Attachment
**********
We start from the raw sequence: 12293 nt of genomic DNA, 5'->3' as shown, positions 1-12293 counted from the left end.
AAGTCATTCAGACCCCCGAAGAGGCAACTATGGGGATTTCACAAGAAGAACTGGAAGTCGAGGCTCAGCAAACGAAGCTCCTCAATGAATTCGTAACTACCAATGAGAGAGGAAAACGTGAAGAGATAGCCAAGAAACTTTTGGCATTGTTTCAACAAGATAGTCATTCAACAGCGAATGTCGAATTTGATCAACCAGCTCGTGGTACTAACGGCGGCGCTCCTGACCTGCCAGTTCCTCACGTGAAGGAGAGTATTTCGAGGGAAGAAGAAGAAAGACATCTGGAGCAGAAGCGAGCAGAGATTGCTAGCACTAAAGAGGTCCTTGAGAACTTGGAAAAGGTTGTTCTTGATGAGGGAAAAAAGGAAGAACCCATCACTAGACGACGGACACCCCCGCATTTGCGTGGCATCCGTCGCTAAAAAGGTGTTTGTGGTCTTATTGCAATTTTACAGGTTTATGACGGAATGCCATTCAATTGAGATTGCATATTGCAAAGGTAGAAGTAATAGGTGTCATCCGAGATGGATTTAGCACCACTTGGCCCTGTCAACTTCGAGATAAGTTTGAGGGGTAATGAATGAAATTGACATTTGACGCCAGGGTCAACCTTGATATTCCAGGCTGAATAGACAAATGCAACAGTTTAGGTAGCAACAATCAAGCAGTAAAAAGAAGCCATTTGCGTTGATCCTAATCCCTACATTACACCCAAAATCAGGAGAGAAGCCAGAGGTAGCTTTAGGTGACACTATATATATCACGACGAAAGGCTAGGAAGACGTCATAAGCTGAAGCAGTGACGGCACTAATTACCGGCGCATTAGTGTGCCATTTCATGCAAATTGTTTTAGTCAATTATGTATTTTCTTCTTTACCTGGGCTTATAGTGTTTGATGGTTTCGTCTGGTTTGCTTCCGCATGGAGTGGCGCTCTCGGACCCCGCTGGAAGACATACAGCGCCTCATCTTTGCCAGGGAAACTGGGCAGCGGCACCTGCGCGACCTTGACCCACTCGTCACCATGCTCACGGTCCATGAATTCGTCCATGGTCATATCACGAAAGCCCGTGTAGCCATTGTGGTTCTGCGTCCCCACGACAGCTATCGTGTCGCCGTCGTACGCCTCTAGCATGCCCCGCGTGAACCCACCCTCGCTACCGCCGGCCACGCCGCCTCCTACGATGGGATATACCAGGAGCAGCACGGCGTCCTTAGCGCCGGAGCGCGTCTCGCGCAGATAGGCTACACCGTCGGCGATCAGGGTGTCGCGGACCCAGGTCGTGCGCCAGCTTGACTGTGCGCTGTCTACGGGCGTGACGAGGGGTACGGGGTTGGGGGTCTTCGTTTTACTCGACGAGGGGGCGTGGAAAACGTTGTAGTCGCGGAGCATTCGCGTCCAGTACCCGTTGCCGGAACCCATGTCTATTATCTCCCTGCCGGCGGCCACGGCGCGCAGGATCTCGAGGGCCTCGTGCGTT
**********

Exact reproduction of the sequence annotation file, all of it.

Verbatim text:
We start from the raw sequence: 12293 nt of genomic DNA, 5'->3' as shown, positions 1-12293 counted from the left end.
AAGTCATTCAGACCCCCGAAGAGGCAACTATGGGGATTTCACAAGAAGAACTGGAAGTCGAGGCTCAGCAAACGAAGCTCCTCAATGAATTCGTAACTACCAATGAGAGAGGAAAACGTGAAGAGATAGCCAAGAAACTTTTGGCATTGTTTCAACAAGATAGTCATTCAACAGCGAATGTCGAATTTGATCAACCAGCTCGTGGTACTAACGGCGGCGCTCCTGACCTGCCAGTTCCTCACGTGAAGGAGAGTATTTCGAGGGAAGAAGAAGAAAGACATCTGGAGCAGAAGCGAGCAGAGATTGCTAGCACTAAAGAGGTCCTTGAGAACTTGGAAAAGGTTGTTCTTGATGAGGGAAAAAAGGAAGAACCCATCACTAGACGACGGACACCCCCGCATTTGCGTGGCATCCGTCGCTAAAAAGGTGTTTGTGGTCTTATTGCAATTTTACAGGTTTATGACGGAATGCCATTCAATTGAGATTGCATATTGCAAAGGTAGAAGTAATAGGTGTCATCCGAGATGGATTTAGCACCACTTGGCCCTGTCAACTTCGAGATAAGTTTGAGGGGTAATGAATGAAATTGACATTTGACGCCAGGGTCAACCTTGATATTCCAGGCTGAATAGACAAATGCAACAGTTTAGGTAGCAACAATCAAGCAGTAAAAAGAAGCCATTTGCGTTGATCCTAATCCCTACATTACACCCAAAATCAGGAGAGAAGCCAGAGGTAGCTTTAGGTGACACTATATATATCACGACGAAAGGCTAGGAAGACGTCATAAGCTGAAGCAGTGACGGCACTAATTACCGGCGCATTAGTGTGCCATTTCATGCAAATTGTTTTAGTCAATTATGTATTTTCTTCTTTACCTGGGCTTATAGTGTTTGATGGTTTCGTCTGGTTTGCTTCCGCATGGAGTGGCGCTCTCGGACCCCGCTGGAAGACATACAGCGCCTCATCTTTGCCAGGGAAACTGGGCAGCGGCACCTGCGCGACCTTGACCCACTCGTCACCATGCTCACGGTCCATGAATTCGTCCATGGTCATATCACGAAAGCCCGTGTAGCCATTGTGGTTCTGCGTCCCCACGACAGCTATCGTGTCGCCGTCGTACGCCTCTAGCATGCCCCGCGTGAACCCACCCTCGCTACCGCCGGCCACGCCGCCTCCTACGATGGGATATACCAGGAGCAGCACGGCGTCCTTAGCGCCGGAGCGCGTCTCGCGCAGATAGGCTACACCGTCGGCGATCAGGGTGTCGCGGACCCAGGTCGTGCGCCAGCTTGACTGTGCGCTGTCTACGGGCGTGACGAGGGGTACGGGGTTGGGGGTCTTCGTTTTACTCGACGAGGGGGCGTGGAAAACGTTGTAGTCGCGGAGCATTCGCGTCCAGTACCCGTTGCCGGAACCCATGTCTATTATCTCCCTGCCGGCGGCCACGGCGCGCAGGATCTCGAGGGCCTCGTGCGTT